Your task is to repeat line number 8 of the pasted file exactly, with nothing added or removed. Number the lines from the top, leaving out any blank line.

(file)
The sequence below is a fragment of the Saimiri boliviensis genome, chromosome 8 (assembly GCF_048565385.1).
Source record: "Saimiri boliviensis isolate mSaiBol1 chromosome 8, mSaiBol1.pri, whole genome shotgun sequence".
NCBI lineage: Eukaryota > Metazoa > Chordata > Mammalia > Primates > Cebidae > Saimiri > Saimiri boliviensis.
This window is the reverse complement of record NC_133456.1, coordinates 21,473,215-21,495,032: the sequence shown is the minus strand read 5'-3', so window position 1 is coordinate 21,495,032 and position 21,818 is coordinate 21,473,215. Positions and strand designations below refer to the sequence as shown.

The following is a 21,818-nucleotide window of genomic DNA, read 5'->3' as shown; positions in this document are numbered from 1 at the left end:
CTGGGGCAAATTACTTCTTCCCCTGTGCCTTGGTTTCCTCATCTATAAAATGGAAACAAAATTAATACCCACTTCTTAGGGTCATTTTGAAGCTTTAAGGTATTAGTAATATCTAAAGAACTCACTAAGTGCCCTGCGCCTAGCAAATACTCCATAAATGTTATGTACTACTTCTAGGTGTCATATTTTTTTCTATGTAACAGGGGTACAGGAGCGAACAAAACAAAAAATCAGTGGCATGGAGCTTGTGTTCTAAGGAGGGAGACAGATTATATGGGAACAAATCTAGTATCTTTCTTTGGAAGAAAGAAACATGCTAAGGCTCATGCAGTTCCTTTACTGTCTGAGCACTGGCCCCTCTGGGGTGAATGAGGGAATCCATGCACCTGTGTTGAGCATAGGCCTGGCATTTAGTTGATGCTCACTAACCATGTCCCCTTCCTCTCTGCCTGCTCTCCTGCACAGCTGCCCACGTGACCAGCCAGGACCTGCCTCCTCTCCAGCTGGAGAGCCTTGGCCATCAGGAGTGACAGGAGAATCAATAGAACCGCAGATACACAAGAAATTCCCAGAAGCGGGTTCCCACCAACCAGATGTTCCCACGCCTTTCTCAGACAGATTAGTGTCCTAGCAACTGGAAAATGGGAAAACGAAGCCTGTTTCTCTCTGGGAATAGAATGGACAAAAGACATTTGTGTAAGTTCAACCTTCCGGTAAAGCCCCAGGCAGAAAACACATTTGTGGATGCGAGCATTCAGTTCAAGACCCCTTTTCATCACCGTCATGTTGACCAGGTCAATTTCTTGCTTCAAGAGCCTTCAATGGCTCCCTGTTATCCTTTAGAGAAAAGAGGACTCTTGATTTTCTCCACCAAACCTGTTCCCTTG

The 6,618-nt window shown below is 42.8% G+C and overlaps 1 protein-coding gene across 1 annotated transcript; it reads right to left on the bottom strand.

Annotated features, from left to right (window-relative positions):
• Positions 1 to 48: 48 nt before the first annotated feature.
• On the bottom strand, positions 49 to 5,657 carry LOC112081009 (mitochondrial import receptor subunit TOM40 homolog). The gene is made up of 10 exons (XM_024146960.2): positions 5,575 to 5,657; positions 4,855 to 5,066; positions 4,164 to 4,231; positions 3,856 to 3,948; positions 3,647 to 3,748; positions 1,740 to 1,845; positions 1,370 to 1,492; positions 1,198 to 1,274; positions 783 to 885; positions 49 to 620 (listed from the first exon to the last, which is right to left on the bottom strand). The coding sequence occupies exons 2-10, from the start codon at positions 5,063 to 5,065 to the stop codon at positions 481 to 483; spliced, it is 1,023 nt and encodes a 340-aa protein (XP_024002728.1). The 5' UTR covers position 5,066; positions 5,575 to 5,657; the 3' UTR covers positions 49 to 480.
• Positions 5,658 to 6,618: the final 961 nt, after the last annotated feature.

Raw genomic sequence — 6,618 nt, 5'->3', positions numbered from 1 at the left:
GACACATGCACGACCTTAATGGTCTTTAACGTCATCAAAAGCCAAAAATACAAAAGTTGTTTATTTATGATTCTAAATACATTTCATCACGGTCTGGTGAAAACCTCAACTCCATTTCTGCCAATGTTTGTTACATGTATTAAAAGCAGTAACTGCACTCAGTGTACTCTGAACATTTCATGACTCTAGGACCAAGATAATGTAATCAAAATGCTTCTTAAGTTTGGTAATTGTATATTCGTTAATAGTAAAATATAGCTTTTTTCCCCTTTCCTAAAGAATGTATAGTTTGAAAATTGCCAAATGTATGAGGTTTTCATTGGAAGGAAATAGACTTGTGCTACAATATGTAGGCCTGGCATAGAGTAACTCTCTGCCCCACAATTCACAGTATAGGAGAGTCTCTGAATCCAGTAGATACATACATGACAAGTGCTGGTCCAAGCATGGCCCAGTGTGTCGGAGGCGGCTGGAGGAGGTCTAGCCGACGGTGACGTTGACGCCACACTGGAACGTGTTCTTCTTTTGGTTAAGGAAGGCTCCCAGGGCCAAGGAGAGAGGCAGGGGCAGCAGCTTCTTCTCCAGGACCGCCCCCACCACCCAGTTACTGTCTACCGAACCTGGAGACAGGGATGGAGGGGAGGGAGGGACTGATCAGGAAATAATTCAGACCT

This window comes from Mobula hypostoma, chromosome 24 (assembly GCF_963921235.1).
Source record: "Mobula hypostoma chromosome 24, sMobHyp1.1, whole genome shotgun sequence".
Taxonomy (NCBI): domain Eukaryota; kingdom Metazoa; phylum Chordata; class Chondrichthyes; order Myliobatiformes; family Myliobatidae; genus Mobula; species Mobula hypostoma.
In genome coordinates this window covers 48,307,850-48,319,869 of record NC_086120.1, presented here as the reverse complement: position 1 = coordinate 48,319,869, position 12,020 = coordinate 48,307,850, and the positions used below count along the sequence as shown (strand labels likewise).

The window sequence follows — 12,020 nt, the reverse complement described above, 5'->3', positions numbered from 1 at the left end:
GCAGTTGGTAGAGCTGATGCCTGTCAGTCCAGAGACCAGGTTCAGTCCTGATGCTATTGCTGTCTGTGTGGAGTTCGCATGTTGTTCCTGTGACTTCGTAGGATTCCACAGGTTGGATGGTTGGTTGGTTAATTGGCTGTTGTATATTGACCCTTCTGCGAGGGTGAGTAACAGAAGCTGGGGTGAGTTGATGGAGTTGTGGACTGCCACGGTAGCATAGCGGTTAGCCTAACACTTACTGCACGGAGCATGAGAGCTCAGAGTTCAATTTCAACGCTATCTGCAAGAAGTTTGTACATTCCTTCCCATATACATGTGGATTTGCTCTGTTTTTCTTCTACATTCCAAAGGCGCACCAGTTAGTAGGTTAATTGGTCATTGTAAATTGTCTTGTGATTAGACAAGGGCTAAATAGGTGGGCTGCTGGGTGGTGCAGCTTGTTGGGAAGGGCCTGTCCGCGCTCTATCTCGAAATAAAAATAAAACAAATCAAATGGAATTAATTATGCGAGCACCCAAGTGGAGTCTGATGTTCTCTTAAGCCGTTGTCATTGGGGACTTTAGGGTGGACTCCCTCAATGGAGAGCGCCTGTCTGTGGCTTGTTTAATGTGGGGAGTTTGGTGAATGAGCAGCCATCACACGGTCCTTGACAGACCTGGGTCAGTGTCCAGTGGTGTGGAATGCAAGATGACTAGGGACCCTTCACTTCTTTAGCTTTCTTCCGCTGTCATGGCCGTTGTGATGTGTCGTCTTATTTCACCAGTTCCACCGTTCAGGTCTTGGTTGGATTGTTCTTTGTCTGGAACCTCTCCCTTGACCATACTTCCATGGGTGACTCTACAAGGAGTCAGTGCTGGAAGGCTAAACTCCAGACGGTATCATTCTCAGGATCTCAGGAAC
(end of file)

Annotated features, from left to right (window-relative positions):